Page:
Even if "diversity of race, language, education, painful contrasts of a sad past keep us in reciprocal distance, in the light of the Gospel," Jesus "has come to tear the walls down; he died to proclaim our universal brotherhood; the central focus of his teaching is the love that links every [person] to him as the first of brothers and that links him with us to the Father."[vii]

Roncalli preached that love links all of us. Considering the triumphalist inward-looking Catholic church of the 1940s, Roncalli’s concept of love linking all was certainly challenging. Christ has “come to tear down walls.” On Pentecost Sunday, as I prayed with the Greek Orthodox, I tried to recommit myself to building bridges, not walls. I have taken students to pray at the wall separating our state of Texas from Mexico and to the Bethehem wall separating Israel and Palestine. I am working on the walls in my own heart.  

In his 10th year in Turkey, Roncalli was named Apostolic Nuncio to France. Did he miss this lovely island retreat place? The Nazi era was coming to an end, but the countries of Europe were racked with both pain and shame. Roncalli had written that the massacre of the Jews was like “six million crucifixions.”

Eventually Roncalli became Pope John XXIII for only five years, from 1958 to 1963, but his prophetic courage had a huge impact. I entered the convent the year that he opened the Second Vatican Council. Roncalli’s conscience and his actions had been shaped by his human experiences, not just by abstract laws and traditions. As I prayed, I thought about the Hungarian Sisters “doing illegal things” and how their courage positively influenced a fearful pope and Roncalli, the man who would become pope. As I have strolled by the entrance of the Apostolic Nuncio’s residence, I feel like I have heard St. John XXIII whisper, “Live with even more compassion and courage. Speak lovingly and persistently.”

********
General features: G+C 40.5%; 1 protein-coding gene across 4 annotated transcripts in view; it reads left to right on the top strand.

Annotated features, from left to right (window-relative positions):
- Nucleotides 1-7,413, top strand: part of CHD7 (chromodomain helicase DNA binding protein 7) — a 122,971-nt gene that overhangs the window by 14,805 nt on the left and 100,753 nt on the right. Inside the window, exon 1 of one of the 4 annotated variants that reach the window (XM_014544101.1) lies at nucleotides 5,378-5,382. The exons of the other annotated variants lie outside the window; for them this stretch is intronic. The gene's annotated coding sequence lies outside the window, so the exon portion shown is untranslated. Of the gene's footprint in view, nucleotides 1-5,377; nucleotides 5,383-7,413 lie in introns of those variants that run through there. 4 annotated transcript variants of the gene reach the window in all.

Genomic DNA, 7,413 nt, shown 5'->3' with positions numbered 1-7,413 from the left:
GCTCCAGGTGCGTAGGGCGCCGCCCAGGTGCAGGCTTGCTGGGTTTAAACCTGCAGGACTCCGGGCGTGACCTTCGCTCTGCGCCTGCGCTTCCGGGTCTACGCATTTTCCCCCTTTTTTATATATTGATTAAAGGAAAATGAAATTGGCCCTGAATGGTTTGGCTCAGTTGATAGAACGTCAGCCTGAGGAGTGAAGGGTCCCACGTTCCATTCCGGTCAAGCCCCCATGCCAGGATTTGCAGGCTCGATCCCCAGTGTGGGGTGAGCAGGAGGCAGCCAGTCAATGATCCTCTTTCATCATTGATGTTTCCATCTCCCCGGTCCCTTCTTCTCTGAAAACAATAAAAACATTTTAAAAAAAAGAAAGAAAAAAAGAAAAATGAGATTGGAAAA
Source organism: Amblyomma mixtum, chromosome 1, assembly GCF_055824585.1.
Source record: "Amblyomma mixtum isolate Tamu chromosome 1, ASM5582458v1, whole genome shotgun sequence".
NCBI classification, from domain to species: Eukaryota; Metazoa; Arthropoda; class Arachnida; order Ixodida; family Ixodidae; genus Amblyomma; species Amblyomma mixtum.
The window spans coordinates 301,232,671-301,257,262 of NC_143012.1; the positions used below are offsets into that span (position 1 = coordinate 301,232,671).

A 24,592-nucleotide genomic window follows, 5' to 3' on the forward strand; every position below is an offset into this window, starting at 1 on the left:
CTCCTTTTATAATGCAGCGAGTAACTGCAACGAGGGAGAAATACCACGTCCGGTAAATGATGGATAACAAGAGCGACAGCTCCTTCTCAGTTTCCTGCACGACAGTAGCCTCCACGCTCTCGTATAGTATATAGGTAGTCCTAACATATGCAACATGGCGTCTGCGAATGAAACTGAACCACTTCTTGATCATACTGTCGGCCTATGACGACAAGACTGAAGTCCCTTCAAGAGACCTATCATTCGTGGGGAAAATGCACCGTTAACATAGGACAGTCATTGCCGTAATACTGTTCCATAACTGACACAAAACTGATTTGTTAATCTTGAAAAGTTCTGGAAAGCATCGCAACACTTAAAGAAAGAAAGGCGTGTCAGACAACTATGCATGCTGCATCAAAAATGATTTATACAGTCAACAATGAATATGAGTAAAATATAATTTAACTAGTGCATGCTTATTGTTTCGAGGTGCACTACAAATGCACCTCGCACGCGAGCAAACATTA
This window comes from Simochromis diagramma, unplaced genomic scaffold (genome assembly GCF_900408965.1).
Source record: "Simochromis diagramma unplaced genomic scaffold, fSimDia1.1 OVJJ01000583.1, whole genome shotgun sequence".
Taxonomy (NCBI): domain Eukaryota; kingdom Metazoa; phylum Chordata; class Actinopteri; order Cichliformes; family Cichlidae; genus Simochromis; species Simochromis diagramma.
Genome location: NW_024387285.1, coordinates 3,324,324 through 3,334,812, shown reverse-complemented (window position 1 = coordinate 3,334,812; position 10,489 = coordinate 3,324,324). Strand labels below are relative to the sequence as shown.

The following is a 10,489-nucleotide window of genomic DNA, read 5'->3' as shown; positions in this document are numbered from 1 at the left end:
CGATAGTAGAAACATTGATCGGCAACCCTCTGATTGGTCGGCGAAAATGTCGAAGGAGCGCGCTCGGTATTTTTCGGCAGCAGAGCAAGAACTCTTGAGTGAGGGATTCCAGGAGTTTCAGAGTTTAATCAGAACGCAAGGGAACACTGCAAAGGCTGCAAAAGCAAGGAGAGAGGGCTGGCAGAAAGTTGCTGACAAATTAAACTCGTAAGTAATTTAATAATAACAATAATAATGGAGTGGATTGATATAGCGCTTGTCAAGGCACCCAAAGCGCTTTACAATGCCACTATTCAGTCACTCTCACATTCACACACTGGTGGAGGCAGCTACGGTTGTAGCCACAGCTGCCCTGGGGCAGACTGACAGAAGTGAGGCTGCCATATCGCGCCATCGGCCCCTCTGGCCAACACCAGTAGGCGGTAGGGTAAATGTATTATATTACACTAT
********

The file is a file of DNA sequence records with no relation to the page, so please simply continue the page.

[Martha Ann Kirk, CCVI, is a professor of Religious Studies at the University of the Incarnate Word, San Antonio, Texas, and the author of Iraqi Women of Three Generations: Challenges, Education, and Hopes for Peace, based on her exhibit of photos and interviews.]

[i] Türk Dostu, Papa Roncalli Giovanni XXIII (1881-1963) Istanbul: VATİKAN BŰYŰKELҪİLİĞİ İSTANBUL TEMSİLCİLİĞİ, 2006, p. 19.      

[ii] John XXIII. Journal of a Soul. trans. Dorothy White: New York: McGraw-Hill Book Company, 1965.  Peter Hebblethwaite. Pope John XXIII, Shepherd of the Modern World. Garden City, NY: Doubleday & Company, Inc., 1985.

[iii] “Pope John XXIII and the Jews” by Joseph D’Hippolito, August 20, 2004, The International Raoul Wallenberg Foundation

[iv] Andras Zakar, “The Persecution of Jews in Hungary and the Catholic Church  During the German Occupation,  19 March 1944–4 April 1945”  The Church in History Information Centre  Dr. Zakar wrote that his information was from  Antal Meszlényi’s  book The Hungarian Church and the Protection  of Human Rights.

[v] “1st Beatification in Hungary in 900 Years,”  Sept. 17, 2006 (

[vi] Hebblethwaite, p. 186. 

[vii] Andrea Gagliarducci, “What is John XXIII’s message to the Church today?”